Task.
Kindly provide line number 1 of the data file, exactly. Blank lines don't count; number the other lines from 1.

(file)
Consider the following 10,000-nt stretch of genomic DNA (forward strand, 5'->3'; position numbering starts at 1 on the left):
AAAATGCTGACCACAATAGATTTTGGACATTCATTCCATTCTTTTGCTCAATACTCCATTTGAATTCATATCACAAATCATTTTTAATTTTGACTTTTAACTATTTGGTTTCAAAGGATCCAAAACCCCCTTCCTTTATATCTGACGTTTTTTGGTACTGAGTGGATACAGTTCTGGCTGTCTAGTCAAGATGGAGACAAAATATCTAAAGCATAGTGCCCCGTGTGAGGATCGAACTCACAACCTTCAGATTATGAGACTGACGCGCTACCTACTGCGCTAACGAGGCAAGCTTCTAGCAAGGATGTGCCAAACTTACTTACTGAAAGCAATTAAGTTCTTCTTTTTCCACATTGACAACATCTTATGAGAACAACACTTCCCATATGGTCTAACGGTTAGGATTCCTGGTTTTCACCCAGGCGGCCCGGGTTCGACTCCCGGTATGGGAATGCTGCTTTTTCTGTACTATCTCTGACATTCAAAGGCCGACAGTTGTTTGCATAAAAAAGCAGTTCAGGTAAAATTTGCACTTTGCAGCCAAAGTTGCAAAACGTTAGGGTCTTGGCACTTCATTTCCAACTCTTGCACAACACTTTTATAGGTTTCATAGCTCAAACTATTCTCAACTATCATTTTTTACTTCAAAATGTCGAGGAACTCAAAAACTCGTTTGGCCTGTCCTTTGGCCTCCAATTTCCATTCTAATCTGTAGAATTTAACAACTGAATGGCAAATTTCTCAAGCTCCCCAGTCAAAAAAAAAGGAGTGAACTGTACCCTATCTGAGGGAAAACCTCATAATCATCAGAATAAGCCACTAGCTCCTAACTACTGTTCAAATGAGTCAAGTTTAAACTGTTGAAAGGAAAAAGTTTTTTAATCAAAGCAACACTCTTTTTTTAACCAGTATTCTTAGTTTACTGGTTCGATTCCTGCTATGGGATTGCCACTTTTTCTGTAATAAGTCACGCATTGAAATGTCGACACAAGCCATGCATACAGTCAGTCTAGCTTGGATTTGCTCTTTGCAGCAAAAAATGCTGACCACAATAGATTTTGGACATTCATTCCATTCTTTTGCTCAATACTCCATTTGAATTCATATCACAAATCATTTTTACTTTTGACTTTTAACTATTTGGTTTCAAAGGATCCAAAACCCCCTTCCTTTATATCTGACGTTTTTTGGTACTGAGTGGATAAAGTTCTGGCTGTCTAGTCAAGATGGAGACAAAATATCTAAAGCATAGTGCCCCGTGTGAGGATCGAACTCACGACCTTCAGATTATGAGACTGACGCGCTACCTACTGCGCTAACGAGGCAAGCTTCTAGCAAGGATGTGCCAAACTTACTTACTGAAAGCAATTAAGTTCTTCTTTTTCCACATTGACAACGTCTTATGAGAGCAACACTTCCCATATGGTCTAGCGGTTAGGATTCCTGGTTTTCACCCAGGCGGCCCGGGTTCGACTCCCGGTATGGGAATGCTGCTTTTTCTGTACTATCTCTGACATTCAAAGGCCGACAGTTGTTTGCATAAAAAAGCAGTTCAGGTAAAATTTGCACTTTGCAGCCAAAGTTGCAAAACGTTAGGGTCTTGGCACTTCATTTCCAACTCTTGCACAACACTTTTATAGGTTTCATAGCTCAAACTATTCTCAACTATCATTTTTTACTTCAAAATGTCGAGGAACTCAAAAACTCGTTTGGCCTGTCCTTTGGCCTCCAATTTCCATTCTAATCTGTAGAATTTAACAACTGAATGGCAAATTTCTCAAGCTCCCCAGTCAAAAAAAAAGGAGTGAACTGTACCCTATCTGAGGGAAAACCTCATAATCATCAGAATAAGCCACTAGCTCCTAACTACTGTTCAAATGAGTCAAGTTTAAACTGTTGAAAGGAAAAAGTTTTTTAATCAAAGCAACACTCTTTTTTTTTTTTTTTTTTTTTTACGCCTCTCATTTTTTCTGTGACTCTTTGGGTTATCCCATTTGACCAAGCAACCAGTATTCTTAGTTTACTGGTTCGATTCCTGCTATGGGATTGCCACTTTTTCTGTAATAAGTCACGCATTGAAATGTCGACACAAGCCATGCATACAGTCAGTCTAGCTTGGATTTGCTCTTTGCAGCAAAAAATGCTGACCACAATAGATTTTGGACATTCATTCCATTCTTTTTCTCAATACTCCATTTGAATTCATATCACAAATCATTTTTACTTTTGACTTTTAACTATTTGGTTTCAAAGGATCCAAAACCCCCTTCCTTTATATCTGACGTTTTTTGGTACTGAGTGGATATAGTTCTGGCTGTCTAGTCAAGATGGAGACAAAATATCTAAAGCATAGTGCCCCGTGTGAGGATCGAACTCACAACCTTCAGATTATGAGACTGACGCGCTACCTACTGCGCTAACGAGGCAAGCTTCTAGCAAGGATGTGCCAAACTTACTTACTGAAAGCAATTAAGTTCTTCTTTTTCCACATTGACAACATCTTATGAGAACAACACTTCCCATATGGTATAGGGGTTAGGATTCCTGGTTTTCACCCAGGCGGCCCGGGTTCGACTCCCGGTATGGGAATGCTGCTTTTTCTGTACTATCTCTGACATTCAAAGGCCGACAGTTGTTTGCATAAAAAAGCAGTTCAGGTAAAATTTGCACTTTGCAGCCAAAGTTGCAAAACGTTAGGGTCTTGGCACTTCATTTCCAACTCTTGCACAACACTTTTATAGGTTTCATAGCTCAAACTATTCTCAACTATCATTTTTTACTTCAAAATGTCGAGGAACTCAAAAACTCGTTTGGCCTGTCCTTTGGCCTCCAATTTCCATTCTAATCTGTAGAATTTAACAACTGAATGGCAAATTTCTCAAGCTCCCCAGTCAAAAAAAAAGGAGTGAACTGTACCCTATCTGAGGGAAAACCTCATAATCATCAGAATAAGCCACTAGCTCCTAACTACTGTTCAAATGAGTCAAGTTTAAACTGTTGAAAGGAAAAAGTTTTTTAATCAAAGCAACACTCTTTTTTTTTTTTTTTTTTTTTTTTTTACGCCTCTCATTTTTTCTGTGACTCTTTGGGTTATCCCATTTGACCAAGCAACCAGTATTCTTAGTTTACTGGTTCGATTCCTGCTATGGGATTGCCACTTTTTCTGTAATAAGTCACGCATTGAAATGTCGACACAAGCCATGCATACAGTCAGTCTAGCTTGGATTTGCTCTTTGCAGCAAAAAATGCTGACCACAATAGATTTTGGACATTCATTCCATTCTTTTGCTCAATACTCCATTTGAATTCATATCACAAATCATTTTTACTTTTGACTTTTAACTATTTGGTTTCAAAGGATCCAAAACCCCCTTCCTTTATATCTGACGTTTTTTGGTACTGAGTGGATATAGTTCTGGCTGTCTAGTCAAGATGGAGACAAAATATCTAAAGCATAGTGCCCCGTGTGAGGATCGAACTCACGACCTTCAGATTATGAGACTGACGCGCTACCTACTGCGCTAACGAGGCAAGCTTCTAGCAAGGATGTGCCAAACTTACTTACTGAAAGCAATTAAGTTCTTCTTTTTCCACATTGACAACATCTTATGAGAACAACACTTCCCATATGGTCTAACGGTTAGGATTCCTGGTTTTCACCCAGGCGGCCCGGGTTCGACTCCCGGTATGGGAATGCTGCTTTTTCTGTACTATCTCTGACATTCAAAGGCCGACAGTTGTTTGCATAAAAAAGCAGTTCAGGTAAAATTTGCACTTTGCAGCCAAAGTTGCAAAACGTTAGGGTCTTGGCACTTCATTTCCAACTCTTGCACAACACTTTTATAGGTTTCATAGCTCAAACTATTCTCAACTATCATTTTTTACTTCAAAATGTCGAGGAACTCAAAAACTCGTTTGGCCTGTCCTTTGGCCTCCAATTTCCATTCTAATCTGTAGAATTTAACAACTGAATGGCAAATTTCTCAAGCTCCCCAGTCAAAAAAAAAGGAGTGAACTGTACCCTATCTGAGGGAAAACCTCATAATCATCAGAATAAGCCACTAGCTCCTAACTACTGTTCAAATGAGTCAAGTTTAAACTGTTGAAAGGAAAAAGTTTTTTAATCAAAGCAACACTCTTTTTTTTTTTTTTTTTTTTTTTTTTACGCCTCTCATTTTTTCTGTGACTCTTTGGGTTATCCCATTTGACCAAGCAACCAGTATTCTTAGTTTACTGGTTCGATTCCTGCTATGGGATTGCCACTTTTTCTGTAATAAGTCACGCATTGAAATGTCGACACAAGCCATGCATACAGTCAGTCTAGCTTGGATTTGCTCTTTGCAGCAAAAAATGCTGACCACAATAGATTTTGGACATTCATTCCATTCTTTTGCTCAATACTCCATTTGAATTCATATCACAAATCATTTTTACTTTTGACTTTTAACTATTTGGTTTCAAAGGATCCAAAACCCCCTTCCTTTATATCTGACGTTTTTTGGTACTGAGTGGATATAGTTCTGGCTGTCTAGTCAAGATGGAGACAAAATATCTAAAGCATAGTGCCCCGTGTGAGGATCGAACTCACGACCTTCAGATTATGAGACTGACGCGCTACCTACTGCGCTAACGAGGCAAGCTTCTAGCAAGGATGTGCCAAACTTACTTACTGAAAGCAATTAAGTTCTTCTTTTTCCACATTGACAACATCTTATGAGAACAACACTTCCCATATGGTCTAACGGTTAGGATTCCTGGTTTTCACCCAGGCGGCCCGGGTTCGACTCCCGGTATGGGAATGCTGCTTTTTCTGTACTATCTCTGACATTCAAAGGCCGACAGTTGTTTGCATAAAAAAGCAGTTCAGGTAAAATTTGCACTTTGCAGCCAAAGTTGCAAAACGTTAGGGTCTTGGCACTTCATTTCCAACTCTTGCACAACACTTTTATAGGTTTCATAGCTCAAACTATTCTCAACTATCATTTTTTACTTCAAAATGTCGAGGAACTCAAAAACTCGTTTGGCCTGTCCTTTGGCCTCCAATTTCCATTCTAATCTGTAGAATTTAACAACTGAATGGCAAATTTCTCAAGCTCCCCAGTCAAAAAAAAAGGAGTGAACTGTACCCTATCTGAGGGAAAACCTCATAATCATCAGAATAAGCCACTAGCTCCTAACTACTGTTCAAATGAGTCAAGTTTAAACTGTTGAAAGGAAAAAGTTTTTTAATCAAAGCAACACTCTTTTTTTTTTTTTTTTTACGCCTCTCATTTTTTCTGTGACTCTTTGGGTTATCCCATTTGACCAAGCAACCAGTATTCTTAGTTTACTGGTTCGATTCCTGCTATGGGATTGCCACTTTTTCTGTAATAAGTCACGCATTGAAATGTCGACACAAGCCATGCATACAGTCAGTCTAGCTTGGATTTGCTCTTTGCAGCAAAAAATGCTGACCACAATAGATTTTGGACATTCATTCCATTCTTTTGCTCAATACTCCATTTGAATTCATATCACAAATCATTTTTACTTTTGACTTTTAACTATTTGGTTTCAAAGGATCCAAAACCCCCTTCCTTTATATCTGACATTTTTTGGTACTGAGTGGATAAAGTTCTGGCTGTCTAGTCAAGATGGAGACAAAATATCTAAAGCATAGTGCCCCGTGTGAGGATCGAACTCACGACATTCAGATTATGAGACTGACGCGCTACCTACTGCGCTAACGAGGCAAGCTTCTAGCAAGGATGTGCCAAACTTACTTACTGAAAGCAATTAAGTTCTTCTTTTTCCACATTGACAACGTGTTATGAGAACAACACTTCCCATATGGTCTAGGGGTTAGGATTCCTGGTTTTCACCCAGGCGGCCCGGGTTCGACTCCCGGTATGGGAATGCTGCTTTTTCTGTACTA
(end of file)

Consider the following 10,000-nt stretch of genomic DNA (forward strand, 5'->3'; position numbering starts at 1 on the left):